Media Issues

Media issues refers to the actual media you deliver your presentation on. Obviously, the most popular choice for installed-base delivery is CD-ROM. This is very practical, as CD's are not tied to any particular platform, and they are relatively inexpensive to reproduce. Take care when burning a cross platform CD, as you must use the correct file structure (either ISO9660 or a Mac/ISO hybrid format) for the CD to be readable by both platforms.

You may also use some form of removable disk, such as Iomega's Zip or Jaz disks, especially for portfolio pieces, which you may change often. If you do choose a removable disk format, it is a good idea to use a PC-formatted disk, as Mac's can read PC disks, but PC's cannot perform the same feat with Mac disks without a special application. One caveat is that the current Macintosh PC drivers only support 8.3 filenames. If you create a series of files on the Mac and tranfer them to a PC formatted Zip disk the names will be truncated...often in ways that make the filenames unreadable. It can also cause problems when 2 file names get truncated to be the same filename -- one file will overwrite another.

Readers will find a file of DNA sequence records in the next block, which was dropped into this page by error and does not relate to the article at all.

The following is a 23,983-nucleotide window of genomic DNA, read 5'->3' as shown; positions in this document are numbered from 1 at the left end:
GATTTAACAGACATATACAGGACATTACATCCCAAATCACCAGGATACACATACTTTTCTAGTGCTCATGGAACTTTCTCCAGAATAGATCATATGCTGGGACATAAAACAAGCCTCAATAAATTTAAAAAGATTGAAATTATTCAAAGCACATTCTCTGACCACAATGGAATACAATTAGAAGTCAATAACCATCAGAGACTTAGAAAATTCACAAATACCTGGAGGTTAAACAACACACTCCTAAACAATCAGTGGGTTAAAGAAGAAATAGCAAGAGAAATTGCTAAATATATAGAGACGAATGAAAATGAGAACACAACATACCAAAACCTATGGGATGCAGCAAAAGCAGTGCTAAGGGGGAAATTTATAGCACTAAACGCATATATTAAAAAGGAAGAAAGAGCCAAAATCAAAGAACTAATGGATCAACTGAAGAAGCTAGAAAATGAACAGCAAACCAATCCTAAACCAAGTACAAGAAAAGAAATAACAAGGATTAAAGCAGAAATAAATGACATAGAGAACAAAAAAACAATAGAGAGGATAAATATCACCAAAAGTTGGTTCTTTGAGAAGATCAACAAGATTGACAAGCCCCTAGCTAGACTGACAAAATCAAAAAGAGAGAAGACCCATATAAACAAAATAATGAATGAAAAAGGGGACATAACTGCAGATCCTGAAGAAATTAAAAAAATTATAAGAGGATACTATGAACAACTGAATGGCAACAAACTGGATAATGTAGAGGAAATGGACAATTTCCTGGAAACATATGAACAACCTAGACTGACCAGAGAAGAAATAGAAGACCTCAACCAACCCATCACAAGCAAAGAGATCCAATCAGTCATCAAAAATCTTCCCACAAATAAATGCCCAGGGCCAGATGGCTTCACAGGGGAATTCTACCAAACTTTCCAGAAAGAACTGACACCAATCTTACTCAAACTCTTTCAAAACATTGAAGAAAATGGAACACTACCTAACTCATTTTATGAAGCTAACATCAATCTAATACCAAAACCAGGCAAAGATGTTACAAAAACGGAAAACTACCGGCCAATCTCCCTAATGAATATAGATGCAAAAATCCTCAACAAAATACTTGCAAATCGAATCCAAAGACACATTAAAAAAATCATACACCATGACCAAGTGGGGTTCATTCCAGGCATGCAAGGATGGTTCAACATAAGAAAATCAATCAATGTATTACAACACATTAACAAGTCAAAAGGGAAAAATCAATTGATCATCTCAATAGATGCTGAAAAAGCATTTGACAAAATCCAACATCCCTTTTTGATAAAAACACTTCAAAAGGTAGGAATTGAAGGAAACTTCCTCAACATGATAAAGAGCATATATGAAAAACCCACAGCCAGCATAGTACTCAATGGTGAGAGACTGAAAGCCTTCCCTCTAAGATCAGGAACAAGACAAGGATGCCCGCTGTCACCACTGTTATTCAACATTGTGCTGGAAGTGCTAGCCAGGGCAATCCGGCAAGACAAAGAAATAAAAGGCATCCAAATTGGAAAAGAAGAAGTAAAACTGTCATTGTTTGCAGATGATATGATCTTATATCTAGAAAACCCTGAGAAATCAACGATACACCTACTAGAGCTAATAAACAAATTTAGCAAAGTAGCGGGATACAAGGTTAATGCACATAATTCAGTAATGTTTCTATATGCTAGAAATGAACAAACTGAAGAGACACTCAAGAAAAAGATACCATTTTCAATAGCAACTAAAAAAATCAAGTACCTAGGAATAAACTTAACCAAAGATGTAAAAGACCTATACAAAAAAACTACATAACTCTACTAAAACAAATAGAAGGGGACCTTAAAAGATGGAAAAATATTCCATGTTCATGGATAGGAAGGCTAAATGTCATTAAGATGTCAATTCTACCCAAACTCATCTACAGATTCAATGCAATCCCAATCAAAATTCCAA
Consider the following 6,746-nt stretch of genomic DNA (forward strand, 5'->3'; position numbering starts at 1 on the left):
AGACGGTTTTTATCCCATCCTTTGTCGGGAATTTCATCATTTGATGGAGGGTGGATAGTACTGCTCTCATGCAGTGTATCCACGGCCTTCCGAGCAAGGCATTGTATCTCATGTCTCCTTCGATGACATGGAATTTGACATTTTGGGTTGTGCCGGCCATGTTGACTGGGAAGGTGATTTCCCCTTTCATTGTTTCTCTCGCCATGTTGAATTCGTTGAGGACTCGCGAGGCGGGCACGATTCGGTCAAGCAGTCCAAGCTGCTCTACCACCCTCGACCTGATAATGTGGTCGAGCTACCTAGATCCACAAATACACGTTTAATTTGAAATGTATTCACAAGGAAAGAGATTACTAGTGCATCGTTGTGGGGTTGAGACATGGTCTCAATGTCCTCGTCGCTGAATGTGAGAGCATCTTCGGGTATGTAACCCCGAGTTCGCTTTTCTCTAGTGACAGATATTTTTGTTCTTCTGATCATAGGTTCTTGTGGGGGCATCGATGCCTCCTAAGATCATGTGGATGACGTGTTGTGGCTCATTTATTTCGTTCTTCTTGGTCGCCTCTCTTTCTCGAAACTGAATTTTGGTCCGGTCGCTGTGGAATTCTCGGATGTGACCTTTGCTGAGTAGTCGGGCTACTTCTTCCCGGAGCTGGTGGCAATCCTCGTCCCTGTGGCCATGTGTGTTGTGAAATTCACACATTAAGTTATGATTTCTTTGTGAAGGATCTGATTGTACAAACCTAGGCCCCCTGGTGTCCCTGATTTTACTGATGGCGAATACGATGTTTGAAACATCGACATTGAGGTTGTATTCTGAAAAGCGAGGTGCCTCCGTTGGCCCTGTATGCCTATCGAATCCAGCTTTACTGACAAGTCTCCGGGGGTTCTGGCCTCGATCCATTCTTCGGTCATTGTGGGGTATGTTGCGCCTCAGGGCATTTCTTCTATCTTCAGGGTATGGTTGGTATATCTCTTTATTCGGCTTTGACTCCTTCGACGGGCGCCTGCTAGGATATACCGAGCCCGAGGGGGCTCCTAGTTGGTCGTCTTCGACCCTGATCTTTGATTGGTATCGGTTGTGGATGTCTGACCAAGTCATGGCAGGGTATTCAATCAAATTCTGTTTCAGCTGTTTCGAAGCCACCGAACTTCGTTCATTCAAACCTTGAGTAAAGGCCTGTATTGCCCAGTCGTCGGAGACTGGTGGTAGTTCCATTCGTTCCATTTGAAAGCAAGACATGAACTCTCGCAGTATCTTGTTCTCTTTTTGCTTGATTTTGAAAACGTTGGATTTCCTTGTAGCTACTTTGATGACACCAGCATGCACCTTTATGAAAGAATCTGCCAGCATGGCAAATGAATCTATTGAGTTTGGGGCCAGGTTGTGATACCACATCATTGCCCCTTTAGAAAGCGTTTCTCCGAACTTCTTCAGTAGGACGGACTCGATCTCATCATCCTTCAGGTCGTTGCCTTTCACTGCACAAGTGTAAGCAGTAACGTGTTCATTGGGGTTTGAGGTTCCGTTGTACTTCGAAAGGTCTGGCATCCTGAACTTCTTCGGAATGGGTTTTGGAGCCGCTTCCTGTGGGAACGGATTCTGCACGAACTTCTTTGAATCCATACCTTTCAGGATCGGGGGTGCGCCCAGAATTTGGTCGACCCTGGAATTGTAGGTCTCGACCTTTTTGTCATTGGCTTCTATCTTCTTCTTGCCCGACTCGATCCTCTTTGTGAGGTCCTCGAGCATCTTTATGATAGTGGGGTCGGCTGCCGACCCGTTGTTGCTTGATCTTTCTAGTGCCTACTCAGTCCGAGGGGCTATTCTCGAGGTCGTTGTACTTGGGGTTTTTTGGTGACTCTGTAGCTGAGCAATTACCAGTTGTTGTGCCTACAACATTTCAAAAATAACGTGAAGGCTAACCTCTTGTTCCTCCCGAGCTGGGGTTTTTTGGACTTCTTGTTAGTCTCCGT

While these are some of the main issues you can come across in developing a cross-platform CD-ROM, never underestimate the value of extensive testing to find any others. Thorough testing is the key to a successful cross-platform presentation. You never know what you are going to find and better you find it than your client. So test until your fingers bleed. Then test a little more. Then test one more time. Then, finally, release your cross-platform CD-ROM.